PROGRESS is fun, and it’s funny. A great deal of this is owed to the audience, and the wrestler’s relationship with them. If you are a wrestler who shows up at PROGRESS with no intention of interacting with the crowd, be warned: they will MAKE YOU. It appears that the wrestlers who “get over” with the crowd (as either a face or a heel, it doesn’t really matter) are the ones who shout back at them, or give in to their ridiculous chants – Jimmy Havoc spooning his opponents, Noam Dar throwing shortbread at the crowd, Will Ospreay starting his own Hufflepuff chant against Mark Andrews. The PROGRESS crowd loves their performers, even the bad guys, and it seems clear that the wrestlers love them back.

I don’t really know how we get from the storylines of Chapter 4: The Battle of El Ligero to Chapter 41: Unboxing Live. I imagine there will be great moments and missteps along the way, things will certainly morph and change, but I have never in my life been so excited to see all of it. If you’re interested in following along with me, or wish to start your own journey into PROGRESS’s history, check out their On Demand service. I hope to work through the whole thing in the next four months, as I have a trip to the UK planned for the end of May and would love to get to see a PROGRESS show live. In the meantime, you can follow along with me on Twitter, and hopefully there will be more blog posts and a few podcast episodes along the way. PROGRESS chapters are meaty and dense (there is a joke somewhere in there about their wrestlers) and so it will take some time for me to break down every thought I have. I imagine the more of it I’ve seen, the more clear the larger picture will become.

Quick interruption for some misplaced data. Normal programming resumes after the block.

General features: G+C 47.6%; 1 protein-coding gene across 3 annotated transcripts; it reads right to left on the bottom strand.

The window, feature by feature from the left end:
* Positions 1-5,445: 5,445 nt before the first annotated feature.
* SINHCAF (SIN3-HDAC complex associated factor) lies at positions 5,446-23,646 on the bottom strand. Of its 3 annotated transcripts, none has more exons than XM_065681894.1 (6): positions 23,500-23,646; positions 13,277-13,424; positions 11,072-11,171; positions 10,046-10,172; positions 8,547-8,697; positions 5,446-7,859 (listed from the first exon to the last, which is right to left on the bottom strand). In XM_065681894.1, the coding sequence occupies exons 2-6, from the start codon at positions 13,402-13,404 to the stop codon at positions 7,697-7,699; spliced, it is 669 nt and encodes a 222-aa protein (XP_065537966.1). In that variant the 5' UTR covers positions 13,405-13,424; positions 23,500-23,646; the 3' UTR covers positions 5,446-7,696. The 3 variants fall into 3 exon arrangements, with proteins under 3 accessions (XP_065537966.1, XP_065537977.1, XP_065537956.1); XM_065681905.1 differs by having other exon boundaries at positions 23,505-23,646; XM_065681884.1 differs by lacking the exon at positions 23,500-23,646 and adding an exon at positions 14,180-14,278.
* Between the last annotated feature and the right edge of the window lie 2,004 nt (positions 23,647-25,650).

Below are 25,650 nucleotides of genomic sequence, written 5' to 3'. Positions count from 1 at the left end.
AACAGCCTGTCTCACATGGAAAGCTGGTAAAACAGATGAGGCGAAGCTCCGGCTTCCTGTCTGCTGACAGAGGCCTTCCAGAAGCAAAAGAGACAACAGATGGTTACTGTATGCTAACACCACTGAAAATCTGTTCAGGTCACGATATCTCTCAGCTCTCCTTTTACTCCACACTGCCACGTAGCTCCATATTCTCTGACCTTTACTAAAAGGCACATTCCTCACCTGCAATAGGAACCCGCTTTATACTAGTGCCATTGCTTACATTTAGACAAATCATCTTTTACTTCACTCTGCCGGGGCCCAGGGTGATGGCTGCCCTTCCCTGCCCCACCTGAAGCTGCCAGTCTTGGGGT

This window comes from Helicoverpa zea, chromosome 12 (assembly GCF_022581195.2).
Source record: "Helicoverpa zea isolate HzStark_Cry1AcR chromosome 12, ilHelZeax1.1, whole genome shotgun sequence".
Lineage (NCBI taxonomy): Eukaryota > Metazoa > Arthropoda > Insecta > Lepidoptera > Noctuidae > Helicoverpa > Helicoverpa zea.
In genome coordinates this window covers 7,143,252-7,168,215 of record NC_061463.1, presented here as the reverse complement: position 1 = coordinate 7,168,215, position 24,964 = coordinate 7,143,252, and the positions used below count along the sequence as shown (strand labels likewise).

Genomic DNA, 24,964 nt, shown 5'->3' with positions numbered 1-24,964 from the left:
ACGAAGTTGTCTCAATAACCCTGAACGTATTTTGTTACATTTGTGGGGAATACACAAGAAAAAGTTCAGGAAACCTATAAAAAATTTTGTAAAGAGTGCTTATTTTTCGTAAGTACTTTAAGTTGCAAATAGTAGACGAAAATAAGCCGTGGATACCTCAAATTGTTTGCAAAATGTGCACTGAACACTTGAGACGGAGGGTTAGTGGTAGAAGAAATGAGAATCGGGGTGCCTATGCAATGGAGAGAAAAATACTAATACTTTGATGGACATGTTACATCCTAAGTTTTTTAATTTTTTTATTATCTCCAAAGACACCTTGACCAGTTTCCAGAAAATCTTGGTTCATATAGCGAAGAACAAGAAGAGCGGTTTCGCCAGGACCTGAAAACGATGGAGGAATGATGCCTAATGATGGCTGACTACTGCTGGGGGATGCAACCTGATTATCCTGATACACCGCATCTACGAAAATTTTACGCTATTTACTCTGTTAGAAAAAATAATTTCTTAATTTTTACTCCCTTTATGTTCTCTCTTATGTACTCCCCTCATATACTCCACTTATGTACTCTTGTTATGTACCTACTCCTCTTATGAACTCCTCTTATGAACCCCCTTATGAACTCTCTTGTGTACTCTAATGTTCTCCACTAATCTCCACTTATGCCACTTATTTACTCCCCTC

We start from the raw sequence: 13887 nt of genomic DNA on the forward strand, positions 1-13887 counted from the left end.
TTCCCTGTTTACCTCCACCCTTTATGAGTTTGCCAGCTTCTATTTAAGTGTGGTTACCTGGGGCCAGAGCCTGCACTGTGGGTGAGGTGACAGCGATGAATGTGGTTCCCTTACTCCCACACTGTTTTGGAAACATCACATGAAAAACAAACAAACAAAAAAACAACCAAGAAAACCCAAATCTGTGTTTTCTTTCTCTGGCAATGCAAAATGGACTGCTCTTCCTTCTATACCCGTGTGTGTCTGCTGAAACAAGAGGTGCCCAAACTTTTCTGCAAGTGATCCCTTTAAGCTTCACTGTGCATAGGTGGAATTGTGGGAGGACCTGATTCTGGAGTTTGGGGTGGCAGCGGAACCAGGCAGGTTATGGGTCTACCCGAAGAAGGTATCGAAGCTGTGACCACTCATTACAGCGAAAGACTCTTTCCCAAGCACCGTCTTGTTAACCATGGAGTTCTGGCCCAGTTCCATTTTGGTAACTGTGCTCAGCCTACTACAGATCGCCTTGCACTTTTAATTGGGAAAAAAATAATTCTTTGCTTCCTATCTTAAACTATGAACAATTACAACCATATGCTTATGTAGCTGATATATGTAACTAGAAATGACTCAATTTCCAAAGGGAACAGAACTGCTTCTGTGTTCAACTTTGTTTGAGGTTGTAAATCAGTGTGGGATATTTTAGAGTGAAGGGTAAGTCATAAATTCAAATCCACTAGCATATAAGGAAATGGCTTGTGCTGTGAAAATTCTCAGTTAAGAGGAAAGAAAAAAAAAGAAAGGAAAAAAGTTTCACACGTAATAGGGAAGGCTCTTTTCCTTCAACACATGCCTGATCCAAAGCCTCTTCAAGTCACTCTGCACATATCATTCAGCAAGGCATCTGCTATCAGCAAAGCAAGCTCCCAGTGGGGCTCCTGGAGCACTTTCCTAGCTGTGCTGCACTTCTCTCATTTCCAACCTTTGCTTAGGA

In the meantime, I leave you with the first thought I have on the promotion right now, a paraphrase of the final scene of Almost Famous.

“What do you love about PROGRESS?”

“To begin with? Everything.”

The Lady J Says

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Imposter Syndrome

A few days ago, my roommate (who works for NASA) was discussing a concept known as Imposter Syndrome as it relates to the science world.

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In this case, she was discussing how women feel, even with post-doctorate degrees and fully-funded research projects, that they will eventually be discovered to be imposters in the science community. It’s something many of the women she works with are constantly struggling to overcome.

As I was listening to her speak, I realized that I struggle with my own Imposter Syndrome in the pro-wrestling world as a writer. I’m sure there are plenty of writers (particularly non-male-identifying) who suffer the same thoughts: that what we do is somehow less than, or that suddenly the community will wake up and realize our opinions are invalid.